Variability in summer surface residence time within a West Antarctic Peninsula biological hotspot

Josh T. Kohut, Peter Winsor, Hank Statscewich, Matthew J. Oliver, Erick Fredj, Nicole Couto, Kim Bernard, William Fraser

Research output: Contribution to journalArticlepeer-review

12 Scopus citations

Abstract

Palmer Deep canyon along the central West Antarctic Peninsula is known to have higher phytoplankton biomass than the surrounding noncanyon regions, but the circulation mechanisms that transport and locally concentrate phytoplankton and Antarctic krill, potentially increasing prey availability to upper-trophic-level predators such as penguins and cetaceans, are currently unknown. We deployed a three-site high-frequency radar network that provided hourly surface circulation maps over the Palmer Deep hotspot. A series of particle release experiments were used to estimate surface residence time and connectivity across the canyon. The majority of residence times fell between 1.0 and 3.5 days, with a mean of 2 days and a maximum of 5 days. We found a highly significant negative relationship between wind speed and residence time. Our residence time analysis indicates that the elevated phytoplankton biomass over the central canyon is transported into and out of the hotspot on time scales much shorter than the observed phytoplankton growth rate, suggesting that the canyon may not act as an incubator of phytoplankton productivity as previously suggested. It may instead serve more as a conveyor belt of phytoplankton biomass produced elsewhere, continually replenishing the phytoplankton biomass for the local Antarctic krill community, which in turn supports numerous top predators. This article is part of the theme issue 'The marine system of the West Antarctic Peninsula: status and strategy for progress in a region of rapid change'.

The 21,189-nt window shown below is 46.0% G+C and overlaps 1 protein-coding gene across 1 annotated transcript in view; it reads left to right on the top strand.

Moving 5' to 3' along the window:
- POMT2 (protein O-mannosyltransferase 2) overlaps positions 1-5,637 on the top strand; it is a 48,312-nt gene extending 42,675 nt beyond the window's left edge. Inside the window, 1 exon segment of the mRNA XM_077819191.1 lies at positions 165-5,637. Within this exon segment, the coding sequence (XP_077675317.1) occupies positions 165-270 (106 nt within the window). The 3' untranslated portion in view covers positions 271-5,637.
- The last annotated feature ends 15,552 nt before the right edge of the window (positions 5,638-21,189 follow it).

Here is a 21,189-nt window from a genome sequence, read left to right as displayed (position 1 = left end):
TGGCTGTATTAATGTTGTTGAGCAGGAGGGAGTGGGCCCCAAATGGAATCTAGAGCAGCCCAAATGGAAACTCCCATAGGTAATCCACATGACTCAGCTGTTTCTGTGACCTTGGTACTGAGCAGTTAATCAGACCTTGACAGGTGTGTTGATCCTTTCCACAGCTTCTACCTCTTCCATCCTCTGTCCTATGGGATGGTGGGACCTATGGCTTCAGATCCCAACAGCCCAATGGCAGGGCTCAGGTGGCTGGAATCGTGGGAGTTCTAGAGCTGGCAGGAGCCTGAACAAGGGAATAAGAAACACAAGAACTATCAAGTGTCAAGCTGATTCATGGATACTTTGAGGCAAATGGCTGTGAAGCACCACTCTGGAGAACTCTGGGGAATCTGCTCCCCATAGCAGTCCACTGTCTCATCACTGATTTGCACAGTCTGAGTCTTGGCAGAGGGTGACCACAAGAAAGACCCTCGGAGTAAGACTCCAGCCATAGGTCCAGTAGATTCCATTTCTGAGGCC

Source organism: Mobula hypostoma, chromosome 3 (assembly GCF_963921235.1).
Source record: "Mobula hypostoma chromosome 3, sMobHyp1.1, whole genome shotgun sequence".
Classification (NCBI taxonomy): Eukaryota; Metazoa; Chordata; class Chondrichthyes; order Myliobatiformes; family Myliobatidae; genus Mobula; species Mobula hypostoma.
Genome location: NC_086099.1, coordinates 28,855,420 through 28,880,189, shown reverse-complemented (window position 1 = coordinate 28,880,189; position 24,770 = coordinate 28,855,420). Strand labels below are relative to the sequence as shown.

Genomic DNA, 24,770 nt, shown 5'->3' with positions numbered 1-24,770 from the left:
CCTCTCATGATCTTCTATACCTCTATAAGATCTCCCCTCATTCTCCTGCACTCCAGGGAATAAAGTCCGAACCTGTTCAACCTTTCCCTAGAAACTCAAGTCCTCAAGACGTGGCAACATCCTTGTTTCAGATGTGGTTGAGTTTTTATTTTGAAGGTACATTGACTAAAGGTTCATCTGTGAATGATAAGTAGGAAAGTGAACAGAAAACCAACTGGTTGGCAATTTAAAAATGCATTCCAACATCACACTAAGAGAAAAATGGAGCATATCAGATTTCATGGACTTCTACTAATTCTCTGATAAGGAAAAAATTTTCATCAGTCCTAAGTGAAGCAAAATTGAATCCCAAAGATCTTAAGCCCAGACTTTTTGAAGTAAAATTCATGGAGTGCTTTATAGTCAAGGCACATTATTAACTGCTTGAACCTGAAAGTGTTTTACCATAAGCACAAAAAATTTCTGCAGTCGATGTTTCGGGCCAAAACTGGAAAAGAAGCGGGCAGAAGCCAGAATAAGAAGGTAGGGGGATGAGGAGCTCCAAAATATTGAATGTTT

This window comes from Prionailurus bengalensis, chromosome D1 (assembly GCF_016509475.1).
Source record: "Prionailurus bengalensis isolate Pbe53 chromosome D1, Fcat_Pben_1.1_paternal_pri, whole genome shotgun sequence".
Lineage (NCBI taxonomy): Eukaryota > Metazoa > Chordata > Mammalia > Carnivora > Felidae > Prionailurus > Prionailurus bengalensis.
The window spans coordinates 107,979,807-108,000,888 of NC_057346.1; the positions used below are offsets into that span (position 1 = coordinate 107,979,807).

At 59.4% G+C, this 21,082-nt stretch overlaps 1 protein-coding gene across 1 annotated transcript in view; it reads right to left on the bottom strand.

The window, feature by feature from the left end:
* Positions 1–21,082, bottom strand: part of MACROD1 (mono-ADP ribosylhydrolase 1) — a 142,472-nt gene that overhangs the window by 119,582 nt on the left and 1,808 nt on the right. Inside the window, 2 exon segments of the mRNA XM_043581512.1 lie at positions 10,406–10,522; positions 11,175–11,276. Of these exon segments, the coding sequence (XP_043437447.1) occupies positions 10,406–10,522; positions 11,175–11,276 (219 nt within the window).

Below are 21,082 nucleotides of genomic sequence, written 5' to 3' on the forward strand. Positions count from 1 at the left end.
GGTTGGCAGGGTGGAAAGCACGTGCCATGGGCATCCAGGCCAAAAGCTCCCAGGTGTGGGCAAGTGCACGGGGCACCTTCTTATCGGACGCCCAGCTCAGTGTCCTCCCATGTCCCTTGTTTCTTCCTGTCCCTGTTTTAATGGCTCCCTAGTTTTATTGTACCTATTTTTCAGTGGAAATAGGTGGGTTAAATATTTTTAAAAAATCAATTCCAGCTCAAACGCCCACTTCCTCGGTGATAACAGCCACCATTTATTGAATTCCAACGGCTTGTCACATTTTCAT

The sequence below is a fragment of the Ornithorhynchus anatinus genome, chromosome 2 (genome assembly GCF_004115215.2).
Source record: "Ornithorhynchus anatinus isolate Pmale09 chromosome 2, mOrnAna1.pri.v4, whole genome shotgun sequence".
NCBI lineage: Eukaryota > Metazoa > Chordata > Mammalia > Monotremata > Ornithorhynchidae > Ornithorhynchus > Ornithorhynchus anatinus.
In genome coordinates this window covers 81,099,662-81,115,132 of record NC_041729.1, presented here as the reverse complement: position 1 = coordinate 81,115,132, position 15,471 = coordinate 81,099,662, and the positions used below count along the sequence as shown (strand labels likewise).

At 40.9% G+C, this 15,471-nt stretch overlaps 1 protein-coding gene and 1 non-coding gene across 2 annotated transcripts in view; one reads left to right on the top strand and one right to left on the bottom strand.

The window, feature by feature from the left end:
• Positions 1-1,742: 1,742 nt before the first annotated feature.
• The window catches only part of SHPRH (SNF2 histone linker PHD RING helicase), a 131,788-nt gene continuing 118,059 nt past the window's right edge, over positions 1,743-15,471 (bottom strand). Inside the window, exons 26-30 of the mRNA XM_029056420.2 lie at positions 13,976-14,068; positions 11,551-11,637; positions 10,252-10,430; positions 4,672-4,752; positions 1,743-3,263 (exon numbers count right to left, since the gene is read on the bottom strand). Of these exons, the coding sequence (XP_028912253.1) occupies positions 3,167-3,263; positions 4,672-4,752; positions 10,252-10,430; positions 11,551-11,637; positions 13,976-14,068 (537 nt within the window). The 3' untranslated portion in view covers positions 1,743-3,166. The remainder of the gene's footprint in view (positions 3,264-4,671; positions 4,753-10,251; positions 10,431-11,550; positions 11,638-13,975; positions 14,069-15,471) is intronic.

Original languageEnglish (US)
Article number20170165
JournalPhilosophical Transactions of the Royal Society A: Mathematical, Physical and Engineering Sciences
Volume376
Issue number2122
DOIs
StatePublished - Jun 28 2018

All Science Journal Classification (ASJC) codes

  • Engineering(all)
  • Physics and Astronomy(all)
  • Mathematics(all)

Keywords

  • Biological hotspot function
  • Circulation
  • High-frequency radar
  • Lagrangian particle trajectories
  • Residence time
  • West Antarctic Peninsula

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